What should I write about Sunday's licensing service?
Above all that the church was full of loved and loving people.
My St Mary's family were there to hand me on to the care and companionship of my new communities while those two communities extended a warm welcome in word, symbol and smile. Friends and family surrounded me with prayers and support (and I'm so thankful for those who prayed in very different and distant places as this new chapter began) and clergy colleagues from my new deanery stood beside dear friends who've shared this whole journey with me. Again and again the Bishop reminded us all of why we were there, why the church is there at all
“Alleluia, Christ is risen!”
- both words and response getting louder as the service progressed and our combined confidence grew “He is risen indeed. Alleluia!”
The first part of the service seemed almost overwhelming in its weightiness, so that there was no doubt that the answer to a long series of episcopal questions could only be
“With the help of God I will”
but then, much like the ordination service itself, that help became tangible. I knelt in front of the Bishop while around me everyone sang
“O thou who camest from above...” with its wonderful words that said so much that I was feeling
“Jesus confirm my heart's desire To work and speak and think for thee Still let me guard the holy fire And still stir up thy gifts in me”
In an echo of the ordination my hands were anointed, as a reminder that come what may I am a priest, called and graced for a task I couldn't attempt alone, but won't ever need to.
To my surprise, as the Bishop handed me my licence and invited me to
“Receive this cure of souls that is both yours and mine” I found myself smiling...Perhaps after all this wasn't an alarming burden (as it had seemed as the slow anxious morning had unrolled) but a privilege and a joy. I was settled into my new stall, together we prayed and a wonderful range of people from the community welcomed me (including, to my joy, some children from St Matthew's Primary School) . Then suddenly we seemed to have reached the Offertory, and my “desert island” hymn, Wesley's great
“And can it be?”
Once again the words were just what I needed to sing
“No condemnation now I dread, Jesus and all in him is mine...”
Wonderful words, wonderful singing
Next members of my new congregations came forward bearing symbols of the ministry ahead...water, oil, Bible and Prayer Book, bread and wine...and invited me to share in the life of those churches. The official responses once again said all that I would have struggled to articulate
" Together, by God's grace, we will grow in our faith and discipleship...Together by God's grace,we will be a Christ-like community of love...Together, by God's grace, we will tell the good news of Christ to the world...Together, by God's grace, we will worship him in spirit and in truth...Together by God's grace, we will seek to be the living body of Christ...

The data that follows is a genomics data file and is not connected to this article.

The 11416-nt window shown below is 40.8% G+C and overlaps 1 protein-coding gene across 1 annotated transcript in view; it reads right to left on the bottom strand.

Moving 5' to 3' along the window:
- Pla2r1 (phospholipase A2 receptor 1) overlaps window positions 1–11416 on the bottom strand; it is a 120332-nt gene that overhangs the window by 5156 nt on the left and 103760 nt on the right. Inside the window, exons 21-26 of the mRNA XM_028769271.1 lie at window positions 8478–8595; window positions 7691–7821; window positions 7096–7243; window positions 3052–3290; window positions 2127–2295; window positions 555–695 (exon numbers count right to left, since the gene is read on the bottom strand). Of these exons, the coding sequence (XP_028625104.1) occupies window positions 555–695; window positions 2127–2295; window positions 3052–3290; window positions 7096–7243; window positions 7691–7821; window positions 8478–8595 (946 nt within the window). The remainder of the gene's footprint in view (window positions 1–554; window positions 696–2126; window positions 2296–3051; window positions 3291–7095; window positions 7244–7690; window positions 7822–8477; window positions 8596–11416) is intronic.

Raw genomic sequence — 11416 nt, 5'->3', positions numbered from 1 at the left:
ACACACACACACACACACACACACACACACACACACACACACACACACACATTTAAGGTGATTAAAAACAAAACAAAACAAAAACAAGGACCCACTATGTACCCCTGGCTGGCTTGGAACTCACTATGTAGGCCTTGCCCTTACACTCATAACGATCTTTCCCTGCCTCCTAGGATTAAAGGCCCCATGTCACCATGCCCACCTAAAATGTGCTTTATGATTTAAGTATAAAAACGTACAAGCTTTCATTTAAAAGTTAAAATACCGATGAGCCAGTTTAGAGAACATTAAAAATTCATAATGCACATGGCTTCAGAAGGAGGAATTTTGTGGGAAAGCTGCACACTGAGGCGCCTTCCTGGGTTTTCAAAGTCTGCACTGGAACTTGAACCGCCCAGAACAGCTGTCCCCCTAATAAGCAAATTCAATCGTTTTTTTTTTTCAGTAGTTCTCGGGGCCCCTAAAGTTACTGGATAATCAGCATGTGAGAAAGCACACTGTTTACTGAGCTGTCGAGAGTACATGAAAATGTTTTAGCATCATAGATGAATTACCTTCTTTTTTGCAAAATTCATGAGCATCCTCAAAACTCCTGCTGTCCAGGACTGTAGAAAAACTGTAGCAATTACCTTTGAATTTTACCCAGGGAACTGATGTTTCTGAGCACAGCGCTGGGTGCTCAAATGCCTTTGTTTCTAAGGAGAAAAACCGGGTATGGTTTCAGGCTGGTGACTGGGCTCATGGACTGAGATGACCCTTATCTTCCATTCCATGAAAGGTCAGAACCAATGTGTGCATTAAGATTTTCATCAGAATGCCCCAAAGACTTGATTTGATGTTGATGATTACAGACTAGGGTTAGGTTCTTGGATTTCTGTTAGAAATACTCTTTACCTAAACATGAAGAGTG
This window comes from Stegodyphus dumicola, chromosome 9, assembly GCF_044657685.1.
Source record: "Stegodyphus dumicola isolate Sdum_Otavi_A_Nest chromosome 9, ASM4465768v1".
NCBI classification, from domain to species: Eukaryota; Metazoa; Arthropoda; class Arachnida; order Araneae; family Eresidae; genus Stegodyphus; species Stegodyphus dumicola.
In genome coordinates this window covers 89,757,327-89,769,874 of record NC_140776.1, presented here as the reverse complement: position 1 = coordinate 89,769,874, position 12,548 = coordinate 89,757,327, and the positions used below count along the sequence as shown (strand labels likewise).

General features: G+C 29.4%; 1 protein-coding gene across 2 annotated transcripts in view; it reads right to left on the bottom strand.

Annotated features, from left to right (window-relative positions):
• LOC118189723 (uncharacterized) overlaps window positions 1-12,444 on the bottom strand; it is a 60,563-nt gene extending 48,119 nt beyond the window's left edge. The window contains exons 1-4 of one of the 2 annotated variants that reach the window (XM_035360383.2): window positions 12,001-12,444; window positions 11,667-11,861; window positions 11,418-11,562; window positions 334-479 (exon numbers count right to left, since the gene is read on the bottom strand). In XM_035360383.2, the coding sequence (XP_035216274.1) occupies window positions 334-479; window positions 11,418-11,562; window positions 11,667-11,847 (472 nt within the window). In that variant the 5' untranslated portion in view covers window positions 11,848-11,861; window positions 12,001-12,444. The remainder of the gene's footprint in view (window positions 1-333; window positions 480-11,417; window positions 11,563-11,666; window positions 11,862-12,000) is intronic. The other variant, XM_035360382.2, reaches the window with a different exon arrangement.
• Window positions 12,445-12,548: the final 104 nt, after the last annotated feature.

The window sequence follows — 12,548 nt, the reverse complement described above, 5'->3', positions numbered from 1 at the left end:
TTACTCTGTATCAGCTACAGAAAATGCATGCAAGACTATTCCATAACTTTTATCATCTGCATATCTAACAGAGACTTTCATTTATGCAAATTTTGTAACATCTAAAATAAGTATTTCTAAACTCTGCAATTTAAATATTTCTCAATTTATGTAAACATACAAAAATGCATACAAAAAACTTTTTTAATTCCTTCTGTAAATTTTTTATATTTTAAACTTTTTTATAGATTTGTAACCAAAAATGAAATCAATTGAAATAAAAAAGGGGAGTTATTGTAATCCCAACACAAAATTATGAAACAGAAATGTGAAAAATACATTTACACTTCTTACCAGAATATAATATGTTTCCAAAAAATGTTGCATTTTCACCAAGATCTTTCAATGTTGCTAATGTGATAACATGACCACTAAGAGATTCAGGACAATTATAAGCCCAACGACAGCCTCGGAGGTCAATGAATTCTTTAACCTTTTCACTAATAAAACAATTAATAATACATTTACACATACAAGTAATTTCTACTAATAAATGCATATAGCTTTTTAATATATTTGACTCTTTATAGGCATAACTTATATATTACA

I pledge myself to care for the community that gathers here, to share with them the Word of God and the work of ministry, to celebrate with them the sacraments of the new covenantand to encourage them in their discipleship. Together may we make this a place where Christian people are equipped for their life and witness in God's world."
The Blessing and another hymn and we proceeded to the west end, where the beautiful glass doors (pictures to come, I promise) showed snowflakes swirling against the dark green of the yews outside. This only increased the slight feeling of unreality, of being outside time in a space apart as I rang the bell to confirm to the world that I had indeed arrived and a new adventure was beginning for us all.
Finally I was taken to the south door and reminded to seek God outside the church too, and to work to love and serve the whole community for God's sake. I opened the door wide and invited the whole congregation to share God's mission for this place
“Go in the power of Christ. We have a gospel to proclaim! Go in the peace of Christ. Thanks be to God!”
For the moment, I know that much of my time will be taken up with learning how these church families proclaim that gospel through worship and the minute complexities of their internal life, but I have, please God, the time I need to learn these communities right through. I know I can't do everything by Thursday week (and promise not to try to, at least not all the time), but I can and will be here, trying to live out the all that lies behind the impossibly wonderful Anglican vision of the parish, the recognition that this is God's world and that God is completely involved in all of it.
Jesus has already gone before me into Cainscross and Selsley...There I will see him, as he has promised as I grow into an understanding of these places in all their aspects, and try to serve them as best I can.